Estimates for the size of the crowd present in Claremont that morning as being as high as 10,000, according to the Progress and the president and his entourage proceeded to Pasadena, where he made some brief remarks and visited the widow of President James Garfield, who was assassinated in 1881, before proceeding to Los Angeles.
The Los Angeles Record heralded the president’s entry into the city by stating “as showers of beautiful flowers fell upon him, tossed by the hands of fair women, and the hearty cheers of an admiring and patriotic people resounded in his ears, President Theodore Roosevelt realized today what it is to be not only the chief of the nation, but a man beloved of the people.” The paper claimed that, with the enthusiastic greeting rendered by the denizens of the Angel City, “the president looked the happiest man on earth, as he probably was.”
The paper added that, during the La Fiesta parade, “when the Chinese section drew up, with its beautiful but outlandish costumes, its ferocious-looking dragon and its noise called music, the president looked puzzled; then he smiled broadly, and, yelling across to the ‘Terrors,’ on the opposite side of the street, asked: ‘What is it?’. But he clapped his hands as the dragon went by.” It was reported, though, that Roosevelt beamed when a German contingent sang a tune called “High He Lives.”
The chief executive, after a lunch at the Westminster Hotel, gave a speech at Central Park, renamed Pershing Square about fifteen years later after the conclusion of World War One in honor of General John J “Black Jack” Pershing. The Record included a drawing of Roosevelt in western garb and carrying a suitcase with stickers of such itinerary stops as Kansas City, St, Louis and Yosemite National Park, which appears to be the setting, while a poem by “cowboy poet” Earl A. Brininstool was published with the image and which partially reads:
Sound the tocsin; toot the tooter
Beat the tom-tom; shoot the shooter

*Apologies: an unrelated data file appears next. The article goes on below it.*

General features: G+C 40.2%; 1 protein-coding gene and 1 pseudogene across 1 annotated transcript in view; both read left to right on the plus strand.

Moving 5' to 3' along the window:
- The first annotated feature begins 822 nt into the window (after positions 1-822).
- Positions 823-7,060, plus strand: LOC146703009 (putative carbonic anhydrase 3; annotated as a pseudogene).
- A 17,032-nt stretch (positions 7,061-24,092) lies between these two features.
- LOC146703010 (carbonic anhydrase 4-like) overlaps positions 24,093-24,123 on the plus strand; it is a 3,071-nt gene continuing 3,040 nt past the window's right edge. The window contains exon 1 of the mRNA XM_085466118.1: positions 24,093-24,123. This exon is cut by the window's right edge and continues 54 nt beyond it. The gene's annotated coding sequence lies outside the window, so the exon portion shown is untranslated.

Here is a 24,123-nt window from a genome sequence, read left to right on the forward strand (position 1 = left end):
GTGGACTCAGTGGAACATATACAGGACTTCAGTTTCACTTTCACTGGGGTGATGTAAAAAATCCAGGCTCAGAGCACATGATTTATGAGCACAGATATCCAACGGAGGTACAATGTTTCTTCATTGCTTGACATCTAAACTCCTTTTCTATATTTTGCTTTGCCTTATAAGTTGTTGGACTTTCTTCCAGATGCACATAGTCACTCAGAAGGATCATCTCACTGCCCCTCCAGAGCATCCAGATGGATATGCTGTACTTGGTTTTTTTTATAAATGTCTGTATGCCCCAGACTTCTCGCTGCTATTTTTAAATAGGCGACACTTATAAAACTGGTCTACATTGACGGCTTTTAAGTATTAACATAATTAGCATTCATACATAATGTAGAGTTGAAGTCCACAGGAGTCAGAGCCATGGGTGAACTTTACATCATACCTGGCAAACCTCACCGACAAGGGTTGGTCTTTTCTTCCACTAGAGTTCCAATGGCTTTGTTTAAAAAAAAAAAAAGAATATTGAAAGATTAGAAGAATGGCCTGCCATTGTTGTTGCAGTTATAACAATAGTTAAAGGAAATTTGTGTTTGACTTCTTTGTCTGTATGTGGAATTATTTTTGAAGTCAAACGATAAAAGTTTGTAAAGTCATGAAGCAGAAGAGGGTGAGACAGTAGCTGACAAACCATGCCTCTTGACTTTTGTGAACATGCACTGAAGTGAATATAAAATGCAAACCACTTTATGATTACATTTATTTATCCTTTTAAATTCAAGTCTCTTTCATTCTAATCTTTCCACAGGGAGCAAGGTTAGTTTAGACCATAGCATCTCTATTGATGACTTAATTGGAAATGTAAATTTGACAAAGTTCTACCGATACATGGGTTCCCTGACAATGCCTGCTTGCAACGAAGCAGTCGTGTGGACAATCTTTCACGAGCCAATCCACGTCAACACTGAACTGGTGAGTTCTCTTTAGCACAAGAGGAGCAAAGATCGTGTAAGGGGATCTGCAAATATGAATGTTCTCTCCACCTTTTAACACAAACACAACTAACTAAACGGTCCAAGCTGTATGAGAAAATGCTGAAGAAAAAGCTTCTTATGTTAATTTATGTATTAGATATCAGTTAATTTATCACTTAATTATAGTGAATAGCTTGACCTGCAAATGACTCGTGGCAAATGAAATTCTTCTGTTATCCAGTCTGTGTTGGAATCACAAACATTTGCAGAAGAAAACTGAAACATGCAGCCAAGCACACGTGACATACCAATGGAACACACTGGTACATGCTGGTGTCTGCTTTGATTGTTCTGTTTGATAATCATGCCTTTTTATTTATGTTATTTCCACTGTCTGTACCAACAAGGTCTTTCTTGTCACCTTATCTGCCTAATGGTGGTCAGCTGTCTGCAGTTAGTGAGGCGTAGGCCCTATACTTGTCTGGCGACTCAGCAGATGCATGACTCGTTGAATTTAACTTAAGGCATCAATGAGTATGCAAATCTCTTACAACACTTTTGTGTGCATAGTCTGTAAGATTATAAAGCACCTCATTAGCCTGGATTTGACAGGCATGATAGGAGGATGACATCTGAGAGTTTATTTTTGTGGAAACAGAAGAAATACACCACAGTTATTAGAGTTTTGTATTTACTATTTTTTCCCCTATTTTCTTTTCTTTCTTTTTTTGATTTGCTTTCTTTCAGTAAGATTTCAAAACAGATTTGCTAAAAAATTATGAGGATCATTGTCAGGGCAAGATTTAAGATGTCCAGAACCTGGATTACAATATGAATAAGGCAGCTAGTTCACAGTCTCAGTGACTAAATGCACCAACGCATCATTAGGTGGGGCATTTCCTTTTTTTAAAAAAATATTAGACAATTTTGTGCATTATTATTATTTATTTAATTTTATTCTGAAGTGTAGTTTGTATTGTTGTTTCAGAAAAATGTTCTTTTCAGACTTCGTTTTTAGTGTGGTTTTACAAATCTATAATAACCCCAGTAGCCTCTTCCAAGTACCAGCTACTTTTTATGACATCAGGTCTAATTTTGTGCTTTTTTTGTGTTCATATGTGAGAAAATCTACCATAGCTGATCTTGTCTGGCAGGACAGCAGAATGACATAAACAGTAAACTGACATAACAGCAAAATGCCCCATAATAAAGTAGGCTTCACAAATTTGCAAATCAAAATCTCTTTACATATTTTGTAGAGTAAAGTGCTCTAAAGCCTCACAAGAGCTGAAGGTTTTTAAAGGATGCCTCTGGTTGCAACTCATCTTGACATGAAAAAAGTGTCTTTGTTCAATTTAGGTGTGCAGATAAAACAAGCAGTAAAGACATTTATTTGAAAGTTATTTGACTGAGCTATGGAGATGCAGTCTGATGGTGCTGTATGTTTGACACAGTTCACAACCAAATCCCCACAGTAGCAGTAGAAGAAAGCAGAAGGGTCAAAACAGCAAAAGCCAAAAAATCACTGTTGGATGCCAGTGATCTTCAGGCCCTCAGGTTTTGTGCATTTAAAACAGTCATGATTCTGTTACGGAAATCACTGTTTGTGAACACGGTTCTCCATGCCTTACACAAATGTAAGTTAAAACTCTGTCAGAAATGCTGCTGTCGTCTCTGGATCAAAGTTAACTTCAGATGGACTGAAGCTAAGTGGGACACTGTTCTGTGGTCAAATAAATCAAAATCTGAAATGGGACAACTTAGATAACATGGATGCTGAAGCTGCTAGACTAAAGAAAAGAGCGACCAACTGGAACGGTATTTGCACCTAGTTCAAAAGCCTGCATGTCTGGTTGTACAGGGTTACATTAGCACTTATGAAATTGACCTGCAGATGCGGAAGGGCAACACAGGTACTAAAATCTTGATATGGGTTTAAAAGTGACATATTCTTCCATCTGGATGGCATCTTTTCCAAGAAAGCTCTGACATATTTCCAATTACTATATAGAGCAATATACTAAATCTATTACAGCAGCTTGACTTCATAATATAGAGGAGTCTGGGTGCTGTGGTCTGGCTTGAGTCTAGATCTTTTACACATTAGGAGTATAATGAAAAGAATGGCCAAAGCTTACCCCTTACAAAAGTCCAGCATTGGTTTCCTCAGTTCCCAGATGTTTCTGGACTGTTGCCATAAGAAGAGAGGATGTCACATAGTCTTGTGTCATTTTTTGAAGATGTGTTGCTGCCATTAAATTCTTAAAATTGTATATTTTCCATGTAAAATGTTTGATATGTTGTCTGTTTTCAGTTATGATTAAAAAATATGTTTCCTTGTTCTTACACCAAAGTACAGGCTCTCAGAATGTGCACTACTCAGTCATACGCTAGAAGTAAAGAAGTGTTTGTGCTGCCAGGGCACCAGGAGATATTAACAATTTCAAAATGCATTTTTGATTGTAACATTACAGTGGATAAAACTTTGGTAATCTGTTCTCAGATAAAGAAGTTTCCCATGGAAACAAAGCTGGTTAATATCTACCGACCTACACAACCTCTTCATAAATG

Loosen up your lungs a spell,
And the mighty chorus swell,
If you fell like yellin’, yell
In an editorial, “What Our Stupendous President Typifies,” the Times adjudged that Roosevelt was emblematic of “the vigor, the strength, the earnestness, the high purpose, and the unconquerable will of American manhood.” This meant, the paper continued, that “no wage-earner in the nation works harder or more continuously than he.” Because he was enthusiastic to a significant degree, but also possessed the common sense and judgement of a mature individual, it was adjudged that “the President is, indeed, an ideal type of American manhood” and “a type toward which all of us may aspire, with profit to ourselves and with benefit to the land we love.”
The editorial did wonder if Roosevelt might “preach the strenuous life somewhat too insistently,” suggesting Americans did not need the spur so much as the brake because they stod accused, with some reason, “of being too eager in the pursuit of material success.” It claimed, though, that the chief executive “does not typify the strenuous life of the dollar-worshiper.” He advocated having time for leisure, but “the trouble with most Americans is that they do not play enough, and that they work too constantly.”
The ideal was to balance action with thought and, in this, the president personified the even keel of the two. The Times noted “the people of Los Angeles, of California, and of the whole golden slope of the Pacific, are glad to receive and entertain their distinguished guest . . . they love him, they honor him, without much regard to varying shades of political belief.” They did so, not just because he was the chief executive, but because of the man who was brave and of honor and “because he is of pure life and righteous mind.”
Finally, the piece concluded, “he believes firmly in American prestige and American destiny” and “is a man among men, and a fit leader in the councils of the great nation of which he is at present the Chief Executive.” With this, the Times saluted Roosevelt by proclaiming, “And so, Mr. President, Los Angeles bids you hail and farewell.”